While fleeing for their lives, the displaced people often leave behind their livelihood, possessions and sources of income.
In response to the growing needs of the displaced throughout Syria who often flee their homes with nothing but the clothes on their backs, UNHCR runs a huge logistical operation involving everything from forecasting, planning, and budgeting to local, regional or even global procurement in order to provide life-saving Core Relief Items to the displaced population around Syria.
Core Relief Items (CRIs) sometimes known as Non Food items (NFIs) are items other than food used in humanitarian contexts, when providing assistance to those affected by natural disasters or war. In Syria, UNHCR’s CRI kits include essential household items such as mattresses, blankets, plastic sheets, containers for water, cooking utensils and hygiene kits. In addition, other items can be added to the kits during times of extra hardship, such as rechargeable fans in very hot weather.
While fleeing for their lives, the displaced people often leave behind their livelihood, possessions and sources of income. Thus, seek for basic core relief items / non-food items (NFIs) when they arrive at the formal/informal settlements and/or at the receiving families.
UNHCR project targets to support Internally Displaced People (IDP) and other affected population in need with NFIs, prioritizing most vulnerable groups and the people in hard to reach.
In 2015 UNHCR in order to support the local economy, began sourcing and procuring some CRIs in Syria. Despite this, many goods remain unavailable because of the limited production capacity due to the crisis.
In its sixth year, the bloody inside Syria had killed more than 250,000 people and driven more than 4.8 million to flee to neighbouring countries alone. Of those who remain, more than 4.5 million people live in hard-to-reach areas or besieged towns.
UNHCR along with our humanitarian organizations on the ground spared no efforts trying to reach the civilians in hard-to-reach areas or besieged areas.
In 2015, 657,784 beneficiaries were reached through cross-line delivery including 471,033 people in 33 Hard-to-Reach areas, and since the beginning of 2016, and benefiting from the cessation of hostilities that began in February, the UN inter-agency efforts have led to over 50 convoys that brought lifesaving humanitarian supplies to almost 800,000 Syrians in need.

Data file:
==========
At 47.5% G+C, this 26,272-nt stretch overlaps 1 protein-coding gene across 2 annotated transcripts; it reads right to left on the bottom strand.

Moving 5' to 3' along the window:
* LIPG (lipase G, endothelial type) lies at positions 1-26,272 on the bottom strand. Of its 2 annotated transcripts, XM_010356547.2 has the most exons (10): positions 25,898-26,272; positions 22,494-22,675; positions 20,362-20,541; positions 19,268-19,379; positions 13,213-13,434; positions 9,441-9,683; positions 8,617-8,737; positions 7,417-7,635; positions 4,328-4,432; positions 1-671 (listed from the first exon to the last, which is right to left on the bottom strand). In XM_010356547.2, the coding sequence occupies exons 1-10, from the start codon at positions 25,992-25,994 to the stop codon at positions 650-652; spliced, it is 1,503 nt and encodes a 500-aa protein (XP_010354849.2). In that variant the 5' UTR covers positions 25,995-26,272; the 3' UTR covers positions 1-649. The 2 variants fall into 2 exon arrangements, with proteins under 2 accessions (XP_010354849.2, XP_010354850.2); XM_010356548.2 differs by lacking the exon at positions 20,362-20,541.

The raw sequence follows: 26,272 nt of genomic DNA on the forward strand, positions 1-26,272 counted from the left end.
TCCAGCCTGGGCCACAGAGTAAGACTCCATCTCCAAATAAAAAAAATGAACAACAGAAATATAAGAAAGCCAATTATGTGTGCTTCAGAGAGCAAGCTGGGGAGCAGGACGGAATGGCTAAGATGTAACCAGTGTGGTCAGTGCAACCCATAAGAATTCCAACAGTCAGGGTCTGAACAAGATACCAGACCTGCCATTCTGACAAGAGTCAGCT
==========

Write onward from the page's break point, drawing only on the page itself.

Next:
The winter conditions caused great suffering to many Syrians, especially in contested and hard-to reach areas. Temperatures fell as low as minus 13 degrees centigrade in many areas in the country. The snowstorm Salam which hit Syria on 07 January 2015 caused chaos and further hardship for Syrians throughout the country with roads impassable, intermittent communications, electricity and fuel shortages resulting in many people being unable to heat their homes or themselves.
UNHCR urgently responded in cooperation with humanitarian workers from Implementing Partners by dispatching 150,000 CRIs such as mattresses, thermal blankets, sleeping mats, winter clothes and plastic sheeting to over 40,000 beneficiaries across Syria.
This year UNHCR began its winterization programme 2015 – 2016 in the second week of October with a prioritized target of 750,000 people using 150,000 winter kits. Out of 150,000 winter kits, 130,000 are being distributed through partners and field offices as part of the regular programme. The remaining 20,000 kits are part of the contingency stock for emergency response in case of a sudden new displacement. The standard winter kit is composed of winter clothes, thermal blankets and plastic sheets. Priority is given to the newly displaced individuals, people in hard-to-reach areas, people with specific needs and vulnerabilities such as unaccompanied minors or elders, single women as well as people with disability, mental health problems or serious medical conditions and chronicle diseases.
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